R is reflexive and N*(R)Zl(R)=0.

(2)R is symmetric if and only if R is ZI and strongly reflexive.

(3)R is reversible if and only if R is ZI and reflexive.

(4) Strongly reflexive reflexive left idempotent reflexive.

It is well known that if R is a left self-injective ring, then Zl(R)=J(R), so R/Zl(R) is semiprimitive. Hence R/Zl(R) is left WMC2 by Proposition 13. Thus, by Theorems 5 and 7, we have the following theorem.

Theorem 14.

Let R contain an injective maximal left ideal. Then

R is a left self-injective ring if and only if R/Zl(R) is a left WMC2 ring.

If R satisfies one of the following conditions, then R is a left self-injective:

R is a semiprime ring;

R is a strongly reflexive;

R is reflexive;

R is a left idempotent reflexive.

Recall that a ring R is left pp if every principal left ideal of R is projective as left R-module. As an application of Theorem 7, we have the following result.

Theorem 15.

The following conditions are equivalent for a ring R:

R is a von Neumann regular left self-injective ring with Soc(RR)0;

R is a left WMC2 left pp ring containing an injective maximal left ideal;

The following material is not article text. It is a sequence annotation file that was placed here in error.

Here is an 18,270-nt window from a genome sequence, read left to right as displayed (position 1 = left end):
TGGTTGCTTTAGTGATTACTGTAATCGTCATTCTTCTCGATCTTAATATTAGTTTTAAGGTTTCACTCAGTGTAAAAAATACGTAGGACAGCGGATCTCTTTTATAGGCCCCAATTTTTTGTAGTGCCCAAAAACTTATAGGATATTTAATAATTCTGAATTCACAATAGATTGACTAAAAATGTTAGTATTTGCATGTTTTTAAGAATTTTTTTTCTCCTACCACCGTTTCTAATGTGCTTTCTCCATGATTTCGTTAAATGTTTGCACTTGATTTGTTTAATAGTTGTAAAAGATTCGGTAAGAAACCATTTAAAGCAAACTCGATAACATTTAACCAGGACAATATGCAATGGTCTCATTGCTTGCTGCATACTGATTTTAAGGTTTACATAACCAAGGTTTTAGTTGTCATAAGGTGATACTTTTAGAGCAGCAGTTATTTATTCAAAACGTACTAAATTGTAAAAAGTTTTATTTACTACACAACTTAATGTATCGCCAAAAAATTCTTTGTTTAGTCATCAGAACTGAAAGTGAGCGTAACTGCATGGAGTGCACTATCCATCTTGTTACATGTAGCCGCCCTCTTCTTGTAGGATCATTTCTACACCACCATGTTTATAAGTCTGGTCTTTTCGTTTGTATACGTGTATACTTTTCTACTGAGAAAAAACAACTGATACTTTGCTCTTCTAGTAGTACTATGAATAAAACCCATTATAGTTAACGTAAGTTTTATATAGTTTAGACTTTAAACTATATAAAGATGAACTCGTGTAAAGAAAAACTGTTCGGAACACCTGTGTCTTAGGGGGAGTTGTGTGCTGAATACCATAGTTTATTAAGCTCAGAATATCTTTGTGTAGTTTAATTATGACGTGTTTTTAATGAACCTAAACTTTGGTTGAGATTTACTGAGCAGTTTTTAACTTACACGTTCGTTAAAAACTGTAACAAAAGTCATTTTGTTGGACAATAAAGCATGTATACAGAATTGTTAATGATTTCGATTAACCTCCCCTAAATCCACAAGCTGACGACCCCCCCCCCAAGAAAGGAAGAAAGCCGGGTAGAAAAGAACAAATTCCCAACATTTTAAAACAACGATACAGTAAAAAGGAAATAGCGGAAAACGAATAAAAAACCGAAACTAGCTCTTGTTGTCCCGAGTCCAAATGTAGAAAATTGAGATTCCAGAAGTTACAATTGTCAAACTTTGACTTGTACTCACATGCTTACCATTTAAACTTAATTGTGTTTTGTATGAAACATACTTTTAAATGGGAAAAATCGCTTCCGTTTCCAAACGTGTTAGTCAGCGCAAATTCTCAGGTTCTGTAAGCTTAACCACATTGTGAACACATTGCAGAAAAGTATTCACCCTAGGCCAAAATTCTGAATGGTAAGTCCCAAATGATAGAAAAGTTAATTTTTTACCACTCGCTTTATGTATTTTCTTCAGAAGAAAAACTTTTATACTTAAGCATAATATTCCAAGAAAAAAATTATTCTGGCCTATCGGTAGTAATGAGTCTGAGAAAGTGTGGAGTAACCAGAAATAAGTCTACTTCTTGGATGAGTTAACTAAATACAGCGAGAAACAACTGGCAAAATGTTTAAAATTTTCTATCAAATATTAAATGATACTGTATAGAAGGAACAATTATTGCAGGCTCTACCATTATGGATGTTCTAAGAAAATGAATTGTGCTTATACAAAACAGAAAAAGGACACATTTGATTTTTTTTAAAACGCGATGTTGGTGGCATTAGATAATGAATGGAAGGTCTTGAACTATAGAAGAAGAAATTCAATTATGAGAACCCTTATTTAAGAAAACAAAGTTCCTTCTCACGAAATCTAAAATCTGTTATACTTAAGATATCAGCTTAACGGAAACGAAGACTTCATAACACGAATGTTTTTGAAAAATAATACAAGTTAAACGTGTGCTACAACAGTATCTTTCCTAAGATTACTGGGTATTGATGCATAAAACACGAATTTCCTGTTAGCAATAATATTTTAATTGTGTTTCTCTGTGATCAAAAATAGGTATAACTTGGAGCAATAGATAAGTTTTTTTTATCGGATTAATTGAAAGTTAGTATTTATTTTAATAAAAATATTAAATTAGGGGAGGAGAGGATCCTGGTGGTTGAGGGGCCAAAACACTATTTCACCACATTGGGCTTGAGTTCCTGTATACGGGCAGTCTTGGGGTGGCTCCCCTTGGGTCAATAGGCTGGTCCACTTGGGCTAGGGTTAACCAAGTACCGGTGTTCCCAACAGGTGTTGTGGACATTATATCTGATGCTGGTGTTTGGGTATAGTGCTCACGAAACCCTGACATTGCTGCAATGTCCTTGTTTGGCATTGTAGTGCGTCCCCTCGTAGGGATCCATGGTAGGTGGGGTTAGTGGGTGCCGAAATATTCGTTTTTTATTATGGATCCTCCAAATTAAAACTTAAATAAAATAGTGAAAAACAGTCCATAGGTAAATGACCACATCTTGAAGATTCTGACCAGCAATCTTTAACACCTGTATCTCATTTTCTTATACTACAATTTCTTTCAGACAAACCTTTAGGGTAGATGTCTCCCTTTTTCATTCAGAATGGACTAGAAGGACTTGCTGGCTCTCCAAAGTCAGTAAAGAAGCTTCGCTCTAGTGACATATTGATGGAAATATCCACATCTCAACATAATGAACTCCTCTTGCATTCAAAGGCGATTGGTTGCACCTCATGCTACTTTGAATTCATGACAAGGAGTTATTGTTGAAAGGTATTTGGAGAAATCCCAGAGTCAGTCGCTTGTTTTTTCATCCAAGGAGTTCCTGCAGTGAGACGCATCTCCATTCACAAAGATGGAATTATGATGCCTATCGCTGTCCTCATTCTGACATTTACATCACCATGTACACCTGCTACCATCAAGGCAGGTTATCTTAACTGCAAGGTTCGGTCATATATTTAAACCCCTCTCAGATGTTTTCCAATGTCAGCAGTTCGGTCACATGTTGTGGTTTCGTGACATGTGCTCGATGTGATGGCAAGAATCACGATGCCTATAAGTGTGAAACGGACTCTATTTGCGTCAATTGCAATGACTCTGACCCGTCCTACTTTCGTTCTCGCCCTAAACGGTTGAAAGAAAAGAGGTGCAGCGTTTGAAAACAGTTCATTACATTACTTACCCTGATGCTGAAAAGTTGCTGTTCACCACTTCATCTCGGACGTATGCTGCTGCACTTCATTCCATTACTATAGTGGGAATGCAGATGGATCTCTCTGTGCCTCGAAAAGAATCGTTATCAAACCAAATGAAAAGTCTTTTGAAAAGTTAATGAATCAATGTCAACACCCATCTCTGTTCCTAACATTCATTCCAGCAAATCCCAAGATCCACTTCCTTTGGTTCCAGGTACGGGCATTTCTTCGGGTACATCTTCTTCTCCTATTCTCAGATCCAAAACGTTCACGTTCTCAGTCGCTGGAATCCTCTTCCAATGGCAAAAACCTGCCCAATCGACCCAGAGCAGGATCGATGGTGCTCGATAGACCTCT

R is a left pp ring containing an injective maximal left ideal and R/Zl(R) is a left WMC2 ring.

Proof.

(1) (3) is trivial.

(3) (2) is a direct result of Theorem 5(2).

(2) (1) By Theorem 7, R is left self-injective. Hence, by [13, Theorem  1.2], R is left C2, so R is von Neumann regular because R is left pp. In addition, we have Soc(RR)0 since there is an injective maximal left ideal.

By , a ring R is said to be left HI if R is left hereditary containing an injective maximal left ideal. Osofsky  proves that a left self-injective left hereditary ring is semisimple Artinian. We can generalize the result as follows.

Corollary 16.

The following conditions are equivalent for a ring R:

R is semisimple Artinian;

R is left WMC2 left HI;

R is left NC2 left HI;

R is left min-AP-injective left HI;

R is left idempotent reflexive left HI.

Acknowlegment

Project supported by the Foundation of Natural Science of China (10771182, 10771183).